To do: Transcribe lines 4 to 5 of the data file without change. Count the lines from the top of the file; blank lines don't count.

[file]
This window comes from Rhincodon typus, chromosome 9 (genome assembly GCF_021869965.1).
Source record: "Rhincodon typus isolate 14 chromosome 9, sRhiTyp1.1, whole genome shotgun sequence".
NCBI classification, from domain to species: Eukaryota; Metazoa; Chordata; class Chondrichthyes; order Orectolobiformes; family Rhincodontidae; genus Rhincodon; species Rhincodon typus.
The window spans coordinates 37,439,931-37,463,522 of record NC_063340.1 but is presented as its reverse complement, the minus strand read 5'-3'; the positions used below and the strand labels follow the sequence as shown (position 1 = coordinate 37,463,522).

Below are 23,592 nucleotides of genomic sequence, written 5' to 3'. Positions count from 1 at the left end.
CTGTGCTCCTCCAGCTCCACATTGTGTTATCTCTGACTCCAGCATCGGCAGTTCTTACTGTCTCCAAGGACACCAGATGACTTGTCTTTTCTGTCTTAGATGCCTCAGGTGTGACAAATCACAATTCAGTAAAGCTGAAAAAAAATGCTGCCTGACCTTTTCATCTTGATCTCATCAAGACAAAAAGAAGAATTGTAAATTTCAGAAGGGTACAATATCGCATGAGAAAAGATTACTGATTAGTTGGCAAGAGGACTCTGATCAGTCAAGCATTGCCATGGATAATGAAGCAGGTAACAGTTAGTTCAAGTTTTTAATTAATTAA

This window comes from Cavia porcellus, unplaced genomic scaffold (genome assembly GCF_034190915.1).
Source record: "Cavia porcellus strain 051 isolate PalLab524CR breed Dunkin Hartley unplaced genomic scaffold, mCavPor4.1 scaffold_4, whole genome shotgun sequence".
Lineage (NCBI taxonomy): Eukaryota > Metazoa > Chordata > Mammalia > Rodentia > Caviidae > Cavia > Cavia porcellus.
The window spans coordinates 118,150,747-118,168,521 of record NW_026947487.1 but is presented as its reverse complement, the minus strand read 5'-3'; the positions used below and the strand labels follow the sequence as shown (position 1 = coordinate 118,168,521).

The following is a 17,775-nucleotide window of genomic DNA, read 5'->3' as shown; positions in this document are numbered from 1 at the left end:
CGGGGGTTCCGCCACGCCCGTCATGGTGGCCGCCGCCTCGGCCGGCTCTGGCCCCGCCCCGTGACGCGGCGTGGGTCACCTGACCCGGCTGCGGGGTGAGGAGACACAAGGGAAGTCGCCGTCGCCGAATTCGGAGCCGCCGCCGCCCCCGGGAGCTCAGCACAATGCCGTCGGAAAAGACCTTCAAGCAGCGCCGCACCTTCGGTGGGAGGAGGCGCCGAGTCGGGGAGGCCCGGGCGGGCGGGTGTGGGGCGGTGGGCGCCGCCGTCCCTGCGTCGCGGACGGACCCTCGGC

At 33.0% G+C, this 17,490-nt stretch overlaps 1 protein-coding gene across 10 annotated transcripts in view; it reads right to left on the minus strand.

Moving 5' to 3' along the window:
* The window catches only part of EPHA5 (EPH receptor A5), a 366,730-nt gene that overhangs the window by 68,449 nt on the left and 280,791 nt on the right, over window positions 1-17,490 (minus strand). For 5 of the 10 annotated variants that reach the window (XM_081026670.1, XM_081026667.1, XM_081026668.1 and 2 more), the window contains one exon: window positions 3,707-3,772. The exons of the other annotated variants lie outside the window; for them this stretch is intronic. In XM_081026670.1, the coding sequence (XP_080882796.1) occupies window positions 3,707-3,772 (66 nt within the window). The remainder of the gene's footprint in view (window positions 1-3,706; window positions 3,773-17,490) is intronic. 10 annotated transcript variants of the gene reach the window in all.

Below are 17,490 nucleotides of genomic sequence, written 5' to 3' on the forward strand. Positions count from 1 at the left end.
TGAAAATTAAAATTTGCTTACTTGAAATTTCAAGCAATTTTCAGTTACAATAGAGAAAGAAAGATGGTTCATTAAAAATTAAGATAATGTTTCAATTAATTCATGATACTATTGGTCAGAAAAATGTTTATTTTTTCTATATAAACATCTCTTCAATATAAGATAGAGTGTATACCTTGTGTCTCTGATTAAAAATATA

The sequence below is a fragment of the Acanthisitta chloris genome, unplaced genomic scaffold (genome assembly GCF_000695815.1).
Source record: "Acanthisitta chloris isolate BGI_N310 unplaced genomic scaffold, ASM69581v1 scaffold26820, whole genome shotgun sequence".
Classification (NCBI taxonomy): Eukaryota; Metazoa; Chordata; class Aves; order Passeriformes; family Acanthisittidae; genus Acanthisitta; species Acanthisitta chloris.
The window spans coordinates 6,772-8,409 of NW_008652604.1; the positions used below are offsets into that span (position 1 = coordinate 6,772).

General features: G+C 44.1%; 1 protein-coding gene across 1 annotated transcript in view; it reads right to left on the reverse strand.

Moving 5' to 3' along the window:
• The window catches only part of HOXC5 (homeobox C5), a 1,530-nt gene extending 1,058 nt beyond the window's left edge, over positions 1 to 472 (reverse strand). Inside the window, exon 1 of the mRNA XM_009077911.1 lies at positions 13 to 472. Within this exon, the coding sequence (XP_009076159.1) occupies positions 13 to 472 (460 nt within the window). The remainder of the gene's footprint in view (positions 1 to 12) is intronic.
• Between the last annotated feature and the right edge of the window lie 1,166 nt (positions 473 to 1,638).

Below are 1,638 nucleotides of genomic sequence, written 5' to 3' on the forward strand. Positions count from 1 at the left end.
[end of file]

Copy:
The window spans coordinates 37,439,931-37,463,522 of record NC_063340.1 but is presented as its reverse complement, the minus strand read 5'-3'; the positions used below and the strand labels follow the sequence as shown (position 1 = coordinate 37,463,522).

Below are 23,592 nucleotides of genomic sequence, written 5' to 3'. Positions count from 1 at the left end.